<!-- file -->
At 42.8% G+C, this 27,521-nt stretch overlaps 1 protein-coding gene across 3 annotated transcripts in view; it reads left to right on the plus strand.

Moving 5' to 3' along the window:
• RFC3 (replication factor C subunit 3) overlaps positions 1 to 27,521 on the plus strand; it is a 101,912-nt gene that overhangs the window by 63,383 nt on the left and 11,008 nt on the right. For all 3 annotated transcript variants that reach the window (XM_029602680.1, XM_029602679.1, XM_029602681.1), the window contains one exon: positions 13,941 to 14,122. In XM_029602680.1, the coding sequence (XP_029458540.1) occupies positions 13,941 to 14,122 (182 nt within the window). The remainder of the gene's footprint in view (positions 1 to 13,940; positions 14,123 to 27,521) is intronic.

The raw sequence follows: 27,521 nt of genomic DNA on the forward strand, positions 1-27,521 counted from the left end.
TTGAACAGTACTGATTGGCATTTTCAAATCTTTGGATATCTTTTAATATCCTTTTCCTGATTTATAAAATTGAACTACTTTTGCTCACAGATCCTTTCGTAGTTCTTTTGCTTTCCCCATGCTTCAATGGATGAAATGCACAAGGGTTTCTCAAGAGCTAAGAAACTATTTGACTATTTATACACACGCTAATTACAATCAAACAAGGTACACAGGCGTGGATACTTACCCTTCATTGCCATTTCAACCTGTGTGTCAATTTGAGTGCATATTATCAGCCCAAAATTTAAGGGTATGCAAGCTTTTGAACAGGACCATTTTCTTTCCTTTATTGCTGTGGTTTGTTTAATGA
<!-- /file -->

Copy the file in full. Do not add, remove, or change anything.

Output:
At 42.8% G+C, this 27,521-nt stretch overlaps 1 protein-coding gene across 3 annotated transcripts in view; it reads left to right on the plus strand.

Moving 5' to 3' along the window:
• RFC3 (replication factor C subunit 3) overlaps positions 1 to 27,521 on the plus strand; it is a 101,912-nt gene that overhangs the window by 63,383 nt on the left and 11,008 nt on the right. For all 3 annotated transcript variants that reach the window (XM_029602680.1, XM_029602679.1, XM_029602681.1), the window contains one exon: positions 13,941 to 14,122. In XM_029602680.1, the coding sequence (XP_029458540.1) occupies positions 13,941 to 14,122 (182 nt within the window). The remainder of the gene's footprint in view (positions 1 to 13,940; positions 14,123 to 27,521) is intronic.

The raw sequence follows: 27,521 nt of genomic DNA on the forward strand, positions 1-27,521 counted from the left end.
TTGAACAGTACTGATTGGCATTTTCAAATCTTTGGATATCTTTTAATATCCTTTTCCTGATTTATAAAATTGAACTACTTTTGCTCACAGATCCTTTCGTAGTTCTTTTGCTTTCCCCATGCTTCAATGGATGAAATGCACAAGGGTTTCTCAAGAGCTAAGAAACTATTTGACTATTTATACACACGCTAATTACAATCAAACAAGGTACACAGGCGTGGATACTTACCCTTCATTGCCATTTCAACCTGTGTGTCAATTTGAGTGCATATTATCAGCCCAAAATTTAAGGGTATGCAAGCTTTTGAACAGGACCATTTTCTTTCCTTTATTGCTGTGGTTTGTTTAATGA